Encryption experts downplay White House’s break for banks
A White House announcement this week that the administration will allow export of some strong encrypted messages leaves encryption experts unimpressed.
Barry Steinhardt, executive director of the Electronic Frontier Foundation, described the policy change as “a very small bone with not a lot of meat on it” because it applies only to banks and financial institutions dealing with countries that have firm money-laundering laws.
“It's a very small movement on the government's part,” Steinhardt said. “They have sliced off a sector of the business community and given them some apparent relief. It will do nothing to foster the ability of average Americans, or even the lion's share of the business community, to use strong encryption to protect their private communications.”
Encryption programs enable computers to scramble data so they can't be read without a numerical access key. Current federal law prohibits posting all-but-unbreakable encryption on the Internet or sending it abroad on a disk without a license, saying that to do so violates export codes.
But Steinhardt and officials with the Electronic Privacy Information Center and Americans for Computer Privacy say unrestrained encryption not only protects privacy but also stimulates the growth of the Internet and the U.S. computer industry.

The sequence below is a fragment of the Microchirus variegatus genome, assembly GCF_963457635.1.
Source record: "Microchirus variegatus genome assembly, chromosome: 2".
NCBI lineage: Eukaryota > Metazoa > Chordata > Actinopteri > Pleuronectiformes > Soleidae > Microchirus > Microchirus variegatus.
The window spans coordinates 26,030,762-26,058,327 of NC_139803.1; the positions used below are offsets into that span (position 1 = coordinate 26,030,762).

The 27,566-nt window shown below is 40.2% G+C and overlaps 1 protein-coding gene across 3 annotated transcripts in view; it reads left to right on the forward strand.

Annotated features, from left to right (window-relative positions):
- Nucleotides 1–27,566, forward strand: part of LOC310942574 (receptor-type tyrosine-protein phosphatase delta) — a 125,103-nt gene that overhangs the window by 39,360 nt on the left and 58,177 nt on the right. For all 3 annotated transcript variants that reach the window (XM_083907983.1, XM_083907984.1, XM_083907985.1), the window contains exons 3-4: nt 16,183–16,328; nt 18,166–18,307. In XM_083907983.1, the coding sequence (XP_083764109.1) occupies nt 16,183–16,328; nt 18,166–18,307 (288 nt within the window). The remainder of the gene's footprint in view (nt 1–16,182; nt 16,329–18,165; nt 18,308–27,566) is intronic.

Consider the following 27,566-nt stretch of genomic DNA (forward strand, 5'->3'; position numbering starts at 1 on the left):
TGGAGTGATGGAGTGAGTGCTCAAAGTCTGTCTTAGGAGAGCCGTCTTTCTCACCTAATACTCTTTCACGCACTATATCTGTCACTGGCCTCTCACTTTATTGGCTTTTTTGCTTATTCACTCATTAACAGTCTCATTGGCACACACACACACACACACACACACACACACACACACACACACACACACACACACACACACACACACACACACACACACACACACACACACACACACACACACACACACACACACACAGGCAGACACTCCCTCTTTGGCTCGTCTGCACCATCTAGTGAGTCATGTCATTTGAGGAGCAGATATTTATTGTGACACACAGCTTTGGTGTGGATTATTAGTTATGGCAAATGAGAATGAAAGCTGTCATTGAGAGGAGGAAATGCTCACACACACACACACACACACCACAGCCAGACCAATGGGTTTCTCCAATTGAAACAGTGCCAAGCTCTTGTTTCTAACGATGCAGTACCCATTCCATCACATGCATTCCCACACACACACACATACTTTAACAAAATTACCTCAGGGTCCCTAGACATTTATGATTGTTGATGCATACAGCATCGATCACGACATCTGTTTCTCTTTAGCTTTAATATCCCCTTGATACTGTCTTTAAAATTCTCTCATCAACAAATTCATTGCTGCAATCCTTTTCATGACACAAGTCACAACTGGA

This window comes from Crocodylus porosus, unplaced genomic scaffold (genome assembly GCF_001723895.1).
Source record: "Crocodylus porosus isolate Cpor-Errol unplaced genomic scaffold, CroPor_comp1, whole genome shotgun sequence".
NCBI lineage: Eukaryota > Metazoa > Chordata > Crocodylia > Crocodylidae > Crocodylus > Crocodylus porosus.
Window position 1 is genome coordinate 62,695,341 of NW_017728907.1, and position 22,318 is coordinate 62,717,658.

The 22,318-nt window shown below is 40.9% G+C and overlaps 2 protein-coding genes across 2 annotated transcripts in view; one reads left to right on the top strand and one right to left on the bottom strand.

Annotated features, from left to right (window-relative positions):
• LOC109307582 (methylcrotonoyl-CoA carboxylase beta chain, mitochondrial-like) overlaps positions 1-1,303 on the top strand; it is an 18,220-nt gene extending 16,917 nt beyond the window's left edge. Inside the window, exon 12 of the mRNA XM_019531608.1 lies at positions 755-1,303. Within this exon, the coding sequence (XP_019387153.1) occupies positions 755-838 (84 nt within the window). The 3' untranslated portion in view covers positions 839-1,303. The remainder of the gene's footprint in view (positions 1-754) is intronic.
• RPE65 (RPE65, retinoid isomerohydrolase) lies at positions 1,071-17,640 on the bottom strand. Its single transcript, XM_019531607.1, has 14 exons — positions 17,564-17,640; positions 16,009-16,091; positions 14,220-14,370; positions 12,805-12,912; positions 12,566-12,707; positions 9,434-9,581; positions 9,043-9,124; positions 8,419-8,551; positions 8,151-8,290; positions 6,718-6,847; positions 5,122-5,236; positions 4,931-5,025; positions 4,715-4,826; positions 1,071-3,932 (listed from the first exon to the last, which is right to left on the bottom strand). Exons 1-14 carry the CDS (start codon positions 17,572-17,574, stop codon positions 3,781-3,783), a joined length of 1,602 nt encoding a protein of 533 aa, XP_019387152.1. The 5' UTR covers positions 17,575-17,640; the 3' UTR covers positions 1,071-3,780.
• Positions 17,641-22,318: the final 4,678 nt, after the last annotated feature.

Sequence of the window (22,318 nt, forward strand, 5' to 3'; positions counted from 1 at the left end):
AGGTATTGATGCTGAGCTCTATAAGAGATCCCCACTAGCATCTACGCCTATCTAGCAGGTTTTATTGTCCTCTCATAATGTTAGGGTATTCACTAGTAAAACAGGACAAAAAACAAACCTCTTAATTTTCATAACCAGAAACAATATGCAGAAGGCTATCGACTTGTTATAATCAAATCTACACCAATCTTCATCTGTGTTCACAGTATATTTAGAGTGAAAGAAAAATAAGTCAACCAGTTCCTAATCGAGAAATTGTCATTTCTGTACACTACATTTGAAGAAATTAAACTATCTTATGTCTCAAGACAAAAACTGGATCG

Commerce Secretary William Daley announced the policy change during an exporters' conference Wednesday. While the new encryption export guidelines left critics unimpressed, Daley said they would affect about 70 percent of the encryption exports of the world's 100 largest banks.
“This action gives our nation's financial institutions the flexibility they need to remain globally competitive,” Daley said in his speech. “Importantly, it balances those needs with law enforcement, national security and foreign policy concerns.”
Daley said he expects more changes to follow in the next few months. In the meantime, he said the private sector must keep informed about encryption developments and find ways to work with government officials.
“Are you doing your part?” he asked. “If not, it's time to step up to the plate.”
Sue Richards, spokewoman for Americans for Computer Privacy, said “a little bit of change is a good thing, but we don't have an overwhelming reaction except to say that we would prefer not to have policy changes done piecemeal. This is really a baby step.”